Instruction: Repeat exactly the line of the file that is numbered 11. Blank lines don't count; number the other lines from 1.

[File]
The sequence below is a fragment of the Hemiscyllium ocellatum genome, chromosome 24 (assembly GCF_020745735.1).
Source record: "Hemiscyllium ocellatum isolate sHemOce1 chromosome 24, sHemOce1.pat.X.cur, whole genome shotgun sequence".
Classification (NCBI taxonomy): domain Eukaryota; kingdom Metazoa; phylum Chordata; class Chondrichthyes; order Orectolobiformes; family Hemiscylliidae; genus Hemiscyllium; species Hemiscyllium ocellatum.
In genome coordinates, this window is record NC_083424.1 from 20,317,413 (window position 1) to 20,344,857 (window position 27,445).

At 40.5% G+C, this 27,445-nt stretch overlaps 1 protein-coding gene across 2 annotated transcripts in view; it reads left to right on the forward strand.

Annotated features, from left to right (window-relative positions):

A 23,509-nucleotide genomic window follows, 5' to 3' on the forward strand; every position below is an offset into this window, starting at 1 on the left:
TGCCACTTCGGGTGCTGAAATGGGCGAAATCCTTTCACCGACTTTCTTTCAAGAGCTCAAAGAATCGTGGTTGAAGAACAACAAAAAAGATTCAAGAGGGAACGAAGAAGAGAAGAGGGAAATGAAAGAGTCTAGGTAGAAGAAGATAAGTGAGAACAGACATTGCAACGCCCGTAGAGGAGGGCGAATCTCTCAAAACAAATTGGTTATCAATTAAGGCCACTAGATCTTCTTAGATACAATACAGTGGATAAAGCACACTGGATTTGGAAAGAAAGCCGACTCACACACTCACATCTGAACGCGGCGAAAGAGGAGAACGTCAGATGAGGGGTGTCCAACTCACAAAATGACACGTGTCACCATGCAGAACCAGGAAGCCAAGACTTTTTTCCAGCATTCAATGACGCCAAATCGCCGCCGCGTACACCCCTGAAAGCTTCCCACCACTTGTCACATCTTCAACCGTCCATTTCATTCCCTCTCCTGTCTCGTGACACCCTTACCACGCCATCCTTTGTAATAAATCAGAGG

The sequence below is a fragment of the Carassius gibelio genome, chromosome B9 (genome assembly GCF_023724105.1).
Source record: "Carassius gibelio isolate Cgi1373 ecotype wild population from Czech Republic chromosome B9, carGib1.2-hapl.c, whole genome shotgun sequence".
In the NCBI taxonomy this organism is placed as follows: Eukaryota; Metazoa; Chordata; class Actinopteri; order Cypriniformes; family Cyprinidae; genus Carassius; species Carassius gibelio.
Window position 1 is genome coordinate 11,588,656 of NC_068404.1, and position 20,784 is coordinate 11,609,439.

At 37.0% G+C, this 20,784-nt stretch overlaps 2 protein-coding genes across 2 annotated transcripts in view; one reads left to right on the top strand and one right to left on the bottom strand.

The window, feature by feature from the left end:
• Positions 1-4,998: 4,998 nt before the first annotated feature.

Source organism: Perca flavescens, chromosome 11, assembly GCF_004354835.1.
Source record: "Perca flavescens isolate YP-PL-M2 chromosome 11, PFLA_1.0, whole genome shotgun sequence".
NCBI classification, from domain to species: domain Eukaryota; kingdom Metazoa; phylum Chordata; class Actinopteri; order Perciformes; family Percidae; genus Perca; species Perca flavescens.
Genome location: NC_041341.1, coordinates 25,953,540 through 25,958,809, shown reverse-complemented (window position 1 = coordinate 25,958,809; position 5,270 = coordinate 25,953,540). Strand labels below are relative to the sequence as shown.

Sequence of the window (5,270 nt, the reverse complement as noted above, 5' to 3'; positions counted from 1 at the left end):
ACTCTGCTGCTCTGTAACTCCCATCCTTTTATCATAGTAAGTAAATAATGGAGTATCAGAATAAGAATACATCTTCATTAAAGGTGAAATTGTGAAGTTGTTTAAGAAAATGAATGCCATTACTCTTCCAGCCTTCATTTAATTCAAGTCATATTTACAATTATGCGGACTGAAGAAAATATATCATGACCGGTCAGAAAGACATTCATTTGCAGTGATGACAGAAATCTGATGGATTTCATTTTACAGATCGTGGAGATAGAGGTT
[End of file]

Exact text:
In the NCBI taxonomy this organism is placed as follows: Eukaryota; Metazoa; Chordata; class Actinopteri; order Cypriniformes; family Cyprinidae; genus Carassius; species Carassius gibelio.